Alabama Republican Sen. Jeff Sessions says the Obama administration’s new carbon emissions caps for power plants will hurt workers as much as the coal industry.
“At a time when we should be focused on helping American workers, making America more competitive in the global economy, and solving our debt crisis, this Administration is focused on restricting American energy sources and driving up prices,” Sessions said in a statement.
The Environmental Protection Agency rolled out its proposal to cut carbon emissions from power plants by effectively banning the construction of new coal-fired power plants unless they use unproven carbon capture and storage technology.
“[T]his EPA action will have no real impact on the earth’s temperature — something EPA Administrator McCarthy has even conceded — but will absolutely drive up the cost of electricity for Americans,” Sessions added. “This means lower wages and lost jobs.”
While unions overwhelmingly supported Barack Obama during his last two presidential campaigns, unions that rely on the coal industry have been critical of his policies.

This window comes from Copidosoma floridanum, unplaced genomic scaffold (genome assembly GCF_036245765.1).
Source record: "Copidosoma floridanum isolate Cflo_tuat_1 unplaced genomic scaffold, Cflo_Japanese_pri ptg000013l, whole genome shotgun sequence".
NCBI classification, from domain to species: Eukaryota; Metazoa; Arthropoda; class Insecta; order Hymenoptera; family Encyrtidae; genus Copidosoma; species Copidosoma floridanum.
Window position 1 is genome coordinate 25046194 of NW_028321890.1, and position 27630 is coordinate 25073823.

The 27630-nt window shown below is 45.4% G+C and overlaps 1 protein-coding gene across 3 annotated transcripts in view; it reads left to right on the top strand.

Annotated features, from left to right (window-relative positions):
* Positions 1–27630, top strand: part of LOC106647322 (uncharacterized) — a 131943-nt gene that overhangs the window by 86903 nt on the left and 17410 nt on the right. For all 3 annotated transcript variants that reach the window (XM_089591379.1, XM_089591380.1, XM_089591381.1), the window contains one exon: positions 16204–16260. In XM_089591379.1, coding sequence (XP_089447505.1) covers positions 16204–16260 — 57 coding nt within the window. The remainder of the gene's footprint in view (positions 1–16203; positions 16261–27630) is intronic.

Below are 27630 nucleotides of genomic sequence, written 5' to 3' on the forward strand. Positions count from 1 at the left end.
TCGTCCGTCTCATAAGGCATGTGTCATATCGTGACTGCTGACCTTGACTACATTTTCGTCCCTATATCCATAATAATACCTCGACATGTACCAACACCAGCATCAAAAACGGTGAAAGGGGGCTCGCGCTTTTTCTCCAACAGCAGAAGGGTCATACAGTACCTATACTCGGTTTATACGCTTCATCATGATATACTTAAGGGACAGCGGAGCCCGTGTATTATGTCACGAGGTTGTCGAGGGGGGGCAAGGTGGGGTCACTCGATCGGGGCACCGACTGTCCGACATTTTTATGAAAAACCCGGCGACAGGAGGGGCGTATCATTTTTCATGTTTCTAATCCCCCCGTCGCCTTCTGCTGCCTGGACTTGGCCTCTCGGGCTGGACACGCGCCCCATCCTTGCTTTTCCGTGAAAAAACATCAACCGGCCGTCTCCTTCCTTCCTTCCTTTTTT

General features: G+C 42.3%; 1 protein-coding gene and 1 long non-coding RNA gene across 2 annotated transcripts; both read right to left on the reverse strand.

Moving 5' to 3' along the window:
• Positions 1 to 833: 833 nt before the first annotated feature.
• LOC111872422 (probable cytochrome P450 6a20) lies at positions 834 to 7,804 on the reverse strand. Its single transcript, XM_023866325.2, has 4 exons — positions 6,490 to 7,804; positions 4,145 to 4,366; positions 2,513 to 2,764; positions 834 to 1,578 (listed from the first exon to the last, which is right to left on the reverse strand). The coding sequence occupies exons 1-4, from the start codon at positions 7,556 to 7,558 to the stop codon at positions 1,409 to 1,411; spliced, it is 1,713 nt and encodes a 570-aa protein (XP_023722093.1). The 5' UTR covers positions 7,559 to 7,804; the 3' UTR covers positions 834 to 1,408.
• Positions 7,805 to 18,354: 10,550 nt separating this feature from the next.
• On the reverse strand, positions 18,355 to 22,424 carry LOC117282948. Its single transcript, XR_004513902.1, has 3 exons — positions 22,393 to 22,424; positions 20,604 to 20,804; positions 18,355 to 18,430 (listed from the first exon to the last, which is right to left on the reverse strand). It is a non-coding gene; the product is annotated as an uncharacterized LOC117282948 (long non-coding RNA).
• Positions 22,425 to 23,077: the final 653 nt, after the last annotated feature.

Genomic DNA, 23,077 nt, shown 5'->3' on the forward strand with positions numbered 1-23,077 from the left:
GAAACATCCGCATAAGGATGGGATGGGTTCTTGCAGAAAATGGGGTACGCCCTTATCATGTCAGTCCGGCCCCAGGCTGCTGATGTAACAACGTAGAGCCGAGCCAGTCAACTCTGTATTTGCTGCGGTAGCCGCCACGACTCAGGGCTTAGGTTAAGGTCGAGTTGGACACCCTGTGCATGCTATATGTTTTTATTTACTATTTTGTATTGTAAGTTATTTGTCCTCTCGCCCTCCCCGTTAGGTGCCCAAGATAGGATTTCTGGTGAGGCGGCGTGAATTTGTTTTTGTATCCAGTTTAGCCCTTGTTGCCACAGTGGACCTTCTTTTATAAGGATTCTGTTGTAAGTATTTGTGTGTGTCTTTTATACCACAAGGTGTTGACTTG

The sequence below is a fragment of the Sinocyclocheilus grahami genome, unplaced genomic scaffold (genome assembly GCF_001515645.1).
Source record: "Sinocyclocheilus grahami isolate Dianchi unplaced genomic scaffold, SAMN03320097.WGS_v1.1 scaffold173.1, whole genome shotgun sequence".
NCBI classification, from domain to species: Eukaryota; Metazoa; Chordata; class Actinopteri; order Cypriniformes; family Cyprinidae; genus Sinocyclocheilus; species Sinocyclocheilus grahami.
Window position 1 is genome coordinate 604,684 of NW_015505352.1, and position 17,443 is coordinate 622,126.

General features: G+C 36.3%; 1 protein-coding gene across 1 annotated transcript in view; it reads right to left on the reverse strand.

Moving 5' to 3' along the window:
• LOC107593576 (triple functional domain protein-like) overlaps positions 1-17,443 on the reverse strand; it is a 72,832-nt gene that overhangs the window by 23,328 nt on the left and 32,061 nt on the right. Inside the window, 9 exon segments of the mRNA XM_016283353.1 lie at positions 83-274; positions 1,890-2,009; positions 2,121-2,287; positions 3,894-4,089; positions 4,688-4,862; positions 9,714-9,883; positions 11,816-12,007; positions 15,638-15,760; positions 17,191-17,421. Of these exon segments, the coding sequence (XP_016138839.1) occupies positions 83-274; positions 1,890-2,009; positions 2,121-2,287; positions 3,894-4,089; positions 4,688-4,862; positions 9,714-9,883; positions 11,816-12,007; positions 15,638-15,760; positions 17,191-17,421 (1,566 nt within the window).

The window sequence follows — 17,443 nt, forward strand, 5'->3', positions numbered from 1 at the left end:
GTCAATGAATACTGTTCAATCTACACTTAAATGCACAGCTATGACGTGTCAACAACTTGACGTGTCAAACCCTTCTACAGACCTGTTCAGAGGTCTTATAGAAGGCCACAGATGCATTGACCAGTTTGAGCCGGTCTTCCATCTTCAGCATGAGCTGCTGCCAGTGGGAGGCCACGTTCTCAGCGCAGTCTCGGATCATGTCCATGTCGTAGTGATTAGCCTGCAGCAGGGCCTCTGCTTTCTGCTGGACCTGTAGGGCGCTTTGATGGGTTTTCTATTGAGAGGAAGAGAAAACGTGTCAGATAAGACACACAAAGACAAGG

“Critics of coal malign the thousands of boilermakers, mine workers and hard-working men and women who earn an honest living in our region from coal. They insult us — calling us polluters and murderers” writes Raymond Ventrone, business manager for Boilermakers Local 154, in a letter to the Pittsburgh Post-Gazette.
“[I]t appears that they have become so consumed with their narrow effort to kill coal in America that they’ve lost sight of what it will really take to rein in the world’s CO2 emissions,” writes Newton B. Jones, president of the International Brotherhood of Boilermakers. “Unilaterally shutting down a large percentage of America’s coal-fired systems, as is currently underway due largely to EPA regulations, will have significant collateral cost to many jobs and businesses at essentially no gain in our climate change battle.”
“The climate action plan outlined today by President Obama contains many lofty goals but nothing that speaks to the hardship and suffering his plan would cause to the lives of coal miners, their families and others in the communities where they live,” said United Mine Workers president Cecil E. Roberts.